We've all heard and seen it for ourselves. It used to happen every
year. Then it was every month. Now it's every week and soon we'll hear
and see it every day: there are families in America whose lives have
been ruined and futures obliterated because the SWAT team got the
address wrong, smashing down the doors of the innocent.
There are other individuals doing time in prison, right now, for
taking pictures of the police while they were violating someone else's
rights. They're luckier than the man the police dragged out of his car
and beat half to death because he had a license to carry a concealed
weapon. Meanwhile judges tell us, when we're attacked by cops, that we
-- Americans -- have a civic duty to get beaten up and killed.
In nearly every instance where the police have injured or killed
somebody they shouldn't have, they are automatically found to have
been acting within official policy -- whether that policy was ever
approved by representatives of the people, or is consistent with the
Bill of Rights, or not -- and that's supposed to end the matter.
I find it hard to believe these atrocities, occurring all over the
country, originate at the street level. My guess -- admittedly it is
no more than that -- is that they're being "suggested" by somebody
higher up the bureaucratic food-chain than mere patrolmen. It would be
educational to be a fly on the wall at roll call, when officers of
each new shift are briefed and given their orders.
Naturally, it doesn't help to have Janet Napolitano and Homeland
Security warning local police that anyone with a Ron Paul, NRA, or
Libertarian Party bumper sticker is a potential terrorist. Most cops
know better, but the federal government is issuing a license to kill
to all of the crazies and bullies among them.
Of course it didn't begin with Napolitano, DHS, or the Obama
Administration. 1999 saw the New York police murder of Amadou Diallo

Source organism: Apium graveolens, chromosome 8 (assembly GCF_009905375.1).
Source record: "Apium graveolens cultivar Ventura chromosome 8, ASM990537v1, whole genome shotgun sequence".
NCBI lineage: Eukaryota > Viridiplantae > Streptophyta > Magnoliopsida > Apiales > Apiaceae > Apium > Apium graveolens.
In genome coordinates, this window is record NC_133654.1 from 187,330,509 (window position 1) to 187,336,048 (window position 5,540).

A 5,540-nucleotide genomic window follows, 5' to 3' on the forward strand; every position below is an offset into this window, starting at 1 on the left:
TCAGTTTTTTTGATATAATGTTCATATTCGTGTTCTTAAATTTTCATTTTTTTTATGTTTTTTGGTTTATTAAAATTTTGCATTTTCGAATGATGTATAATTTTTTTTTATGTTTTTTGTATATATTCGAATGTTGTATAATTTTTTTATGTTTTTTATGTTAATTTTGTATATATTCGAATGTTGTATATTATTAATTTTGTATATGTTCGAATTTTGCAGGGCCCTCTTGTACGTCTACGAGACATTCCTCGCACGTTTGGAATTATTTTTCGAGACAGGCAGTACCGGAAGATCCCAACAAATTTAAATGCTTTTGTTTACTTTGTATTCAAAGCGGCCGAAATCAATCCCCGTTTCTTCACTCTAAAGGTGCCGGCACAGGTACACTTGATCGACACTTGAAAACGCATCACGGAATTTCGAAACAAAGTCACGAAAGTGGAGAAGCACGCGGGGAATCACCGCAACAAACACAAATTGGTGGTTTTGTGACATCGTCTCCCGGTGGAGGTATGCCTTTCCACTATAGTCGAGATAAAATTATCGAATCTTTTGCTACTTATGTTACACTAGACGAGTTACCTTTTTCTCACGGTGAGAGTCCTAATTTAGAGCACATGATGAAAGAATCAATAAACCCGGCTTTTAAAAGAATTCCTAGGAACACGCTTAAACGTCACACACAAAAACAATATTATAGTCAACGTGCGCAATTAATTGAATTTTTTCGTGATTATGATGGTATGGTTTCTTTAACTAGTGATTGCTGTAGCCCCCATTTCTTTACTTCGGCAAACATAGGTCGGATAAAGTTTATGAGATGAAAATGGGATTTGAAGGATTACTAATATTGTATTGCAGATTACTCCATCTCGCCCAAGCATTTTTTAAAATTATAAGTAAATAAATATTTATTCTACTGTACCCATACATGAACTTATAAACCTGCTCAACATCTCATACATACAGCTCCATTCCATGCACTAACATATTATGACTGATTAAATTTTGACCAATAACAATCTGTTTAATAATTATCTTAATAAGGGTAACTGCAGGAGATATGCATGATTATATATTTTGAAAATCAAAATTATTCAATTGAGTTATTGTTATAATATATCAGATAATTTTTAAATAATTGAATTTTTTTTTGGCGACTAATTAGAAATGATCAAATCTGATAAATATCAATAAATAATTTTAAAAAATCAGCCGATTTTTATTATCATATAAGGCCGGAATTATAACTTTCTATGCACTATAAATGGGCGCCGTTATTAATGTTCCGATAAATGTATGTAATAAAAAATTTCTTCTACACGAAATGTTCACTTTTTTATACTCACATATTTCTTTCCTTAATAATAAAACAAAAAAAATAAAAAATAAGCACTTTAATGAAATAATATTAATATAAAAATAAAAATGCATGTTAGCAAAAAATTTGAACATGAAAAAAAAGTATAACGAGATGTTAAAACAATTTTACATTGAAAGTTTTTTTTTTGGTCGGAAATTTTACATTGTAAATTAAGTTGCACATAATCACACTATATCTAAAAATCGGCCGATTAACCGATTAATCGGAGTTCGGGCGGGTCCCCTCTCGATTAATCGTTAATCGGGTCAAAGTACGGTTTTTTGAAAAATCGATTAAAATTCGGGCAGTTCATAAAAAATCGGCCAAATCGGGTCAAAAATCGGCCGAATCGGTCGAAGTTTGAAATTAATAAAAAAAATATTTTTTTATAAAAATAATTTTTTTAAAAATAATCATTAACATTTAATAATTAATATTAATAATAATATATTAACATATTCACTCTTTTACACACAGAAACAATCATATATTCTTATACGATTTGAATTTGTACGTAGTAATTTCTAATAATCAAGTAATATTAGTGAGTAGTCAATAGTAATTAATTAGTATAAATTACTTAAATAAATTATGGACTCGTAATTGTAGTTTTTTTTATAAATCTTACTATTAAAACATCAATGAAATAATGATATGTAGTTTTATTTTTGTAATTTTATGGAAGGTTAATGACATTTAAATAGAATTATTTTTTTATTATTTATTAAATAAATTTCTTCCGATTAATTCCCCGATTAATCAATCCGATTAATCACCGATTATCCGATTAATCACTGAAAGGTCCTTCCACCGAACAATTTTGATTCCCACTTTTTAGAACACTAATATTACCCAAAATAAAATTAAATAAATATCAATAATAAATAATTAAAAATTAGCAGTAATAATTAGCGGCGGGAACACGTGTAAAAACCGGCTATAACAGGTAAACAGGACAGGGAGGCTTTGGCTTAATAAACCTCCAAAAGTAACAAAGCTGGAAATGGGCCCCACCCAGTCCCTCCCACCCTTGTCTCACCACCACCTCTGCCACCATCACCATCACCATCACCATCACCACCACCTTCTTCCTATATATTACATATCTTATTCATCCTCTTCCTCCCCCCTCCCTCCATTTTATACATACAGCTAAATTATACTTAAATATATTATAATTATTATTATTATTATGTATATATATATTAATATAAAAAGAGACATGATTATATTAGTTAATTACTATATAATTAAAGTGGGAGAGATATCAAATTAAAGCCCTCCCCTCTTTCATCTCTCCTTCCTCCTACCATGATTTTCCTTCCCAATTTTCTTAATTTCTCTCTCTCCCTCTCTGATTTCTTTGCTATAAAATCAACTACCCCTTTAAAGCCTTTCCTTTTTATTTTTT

in which forty-one rounds were fired at a single unarmed man at close
range -- in what has been called an act of "contagious shooting" --
only nineteen of which actually hit the mark. Villainy is bad enough,
but _incompetent_ villainy?
Jimmy Cliff was right: you can't get no justice under this system.
Robert LeFevre used to describe government as "a disease masquerading
as its own cure". Clearly, the police have become a worse menace than
anything they claim to protect us from -- and it may always have been
that way. Equally clearly, it's past time to do things differently.
What might things be like under another system? It all depends on
whether you value the idea of a free society, how free you think it
should be, and what role, if any, you think police should play in it.
I've been interested in these questions a long time -- to the
point, in the late 1970s, of becoming a reserve officer in my local
police department to provide background for my writing. In my 1980
novel _The Probability Broach_ I envisioned the peace being kept by a
combination of armed citizens capable of defending themselves, private
security agencies in a competitive free market, and a volunteer group
standing as a neutral intermediary between the criminally accused and
what served as the police.
It's always seemed insanity to me -- and a situation ripe for
potential abuse -- that individuals suspected of having committed
crimes are automatically handed over to the tender mercies of their
But perhaps I digress.
Since then, I've had thirty years to think over what I wrote then,
and now (especially thinking about the Pinkertons' excesses in the